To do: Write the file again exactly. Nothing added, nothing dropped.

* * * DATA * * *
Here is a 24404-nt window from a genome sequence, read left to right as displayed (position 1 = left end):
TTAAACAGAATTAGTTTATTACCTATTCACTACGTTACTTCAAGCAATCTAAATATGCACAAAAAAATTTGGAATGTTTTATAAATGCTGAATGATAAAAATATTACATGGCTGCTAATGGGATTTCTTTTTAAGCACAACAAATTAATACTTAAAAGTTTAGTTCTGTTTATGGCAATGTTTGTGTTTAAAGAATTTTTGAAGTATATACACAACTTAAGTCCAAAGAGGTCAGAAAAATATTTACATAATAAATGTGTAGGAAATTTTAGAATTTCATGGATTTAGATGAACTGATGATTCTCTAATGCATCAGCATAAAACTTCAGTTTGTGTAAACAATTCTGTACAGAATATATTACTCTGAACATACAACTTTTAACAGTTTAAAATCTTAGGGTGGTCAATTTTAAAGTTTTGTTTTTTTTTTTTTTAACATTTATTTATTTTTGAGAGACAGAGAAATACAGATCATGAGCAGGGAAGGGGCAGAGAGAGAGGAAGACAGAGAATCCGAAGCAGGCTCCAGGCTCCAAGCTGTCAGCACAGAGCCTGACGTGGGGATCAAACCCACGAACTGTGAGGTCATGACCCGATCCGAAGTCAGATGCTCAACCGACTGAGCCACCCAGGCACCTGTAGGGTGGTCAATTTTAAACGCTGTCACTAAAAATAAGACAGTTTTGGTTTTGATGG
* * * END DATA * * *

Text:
Here is a 24404-nt window from a genome sequence, read left to right as displayed (position 1 = left end):
TTAAACAGAATTAGTTTATTACCTATTCACTACGTTACTTCAAGCAATCTAAATATGCACAAAAAAATTTGGAATGTTTTATAAATGCTGAATGATAAAAATATTACATGGCTGCTAATGGGATTTCTTTTTAAGCACAACAAATTAATACTTAAAAGTTTAGTTCTGTTTATGGCAATGTTTGTGTTTAAAGAATTTTTGAAGTATATACACAACTTAAGTCCAAAGAGGTCAGAAAAATATTTACATAATAAATGTGTAGGAAATTTTAGAATTTCATGGATTTAGATGAACTGATGATTCTCTAATGCATCAGCATAAAACTTCAGTTTGTGTAAACAATTCTGTACAGAATATATTACTCTGAACATACAACTTTTAACAGTTTAAAATCTTAGGGTGGTCAATTTTAAAGTTTTGTTTTTTTTTTTTTTAACATTTATTTATTTTTGAGAGACAGAGAAATACAGATCATGAGCAGGGAAGGGGCAGAGAGAGAGGAAGACAGAGAATCCGAAGCAGGCTCCAGGCTCCAAGCTGTCAGCACAGAGCCTGACGTGGGGATCAAACCCACGAACTGTGAGGTCATGACCCGATCCGAAGTCAGATGCTCAACCGACTGAGCCACCCAGGCACCTGTAGGGTGGTCAATTTTAAACGCTGTCACTAAAAATAAGACAGTTTTGGTTTTGATGG